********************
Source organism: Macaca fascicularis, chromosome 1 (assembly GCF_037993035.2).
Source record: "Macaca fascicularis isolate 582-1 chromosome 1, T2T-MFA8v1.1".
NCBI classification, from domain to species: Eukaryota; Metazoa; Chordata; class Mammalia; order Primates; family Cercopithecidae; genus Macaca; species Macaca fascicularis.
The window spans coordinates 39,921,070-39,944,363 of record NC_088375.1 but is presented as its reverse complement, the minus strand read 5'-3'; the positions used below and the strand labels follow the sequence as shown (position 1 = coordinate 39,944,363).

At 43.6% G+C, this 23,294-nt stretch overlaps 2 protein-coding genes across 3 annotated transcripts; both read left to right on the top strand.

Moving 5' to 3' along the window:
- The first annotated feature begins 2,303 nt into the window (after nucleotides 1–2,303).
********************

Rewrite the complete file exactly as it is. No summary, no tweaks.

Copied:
Source organism: Macaca fascicularis, chromosome 1 (assembly GCF_037993035.2).
Source record: "Macaca fascicularis isolate 582-1 chromosome 1, T2T-MFA8v1.1".
NCBI classification, from domain to species: Eukaryota; Metazoa; Chordata; class Mammalia; order Primates; family Cercopithecidae; genus Macaca; species Macaca fascicularis.
The window spans coordinates 39,921,070-39,944,363 of record NC_088375.1 but is presented as its reverse complement, the minus strand read 5'-3'; the positions used below and the strand labels follow the sequence as shown (position 1 = coordinate 39,944,363).

At 43.6% G+C, this 23,294-nt stretch overlaps 2 protein-coding genes across 3 annotated transcripts; both read left to right on the top strand.

Moving 5' to 3' along the window:
- The first annotated feature begins 2,303 nt into the window (after nucleotides 1–2,303).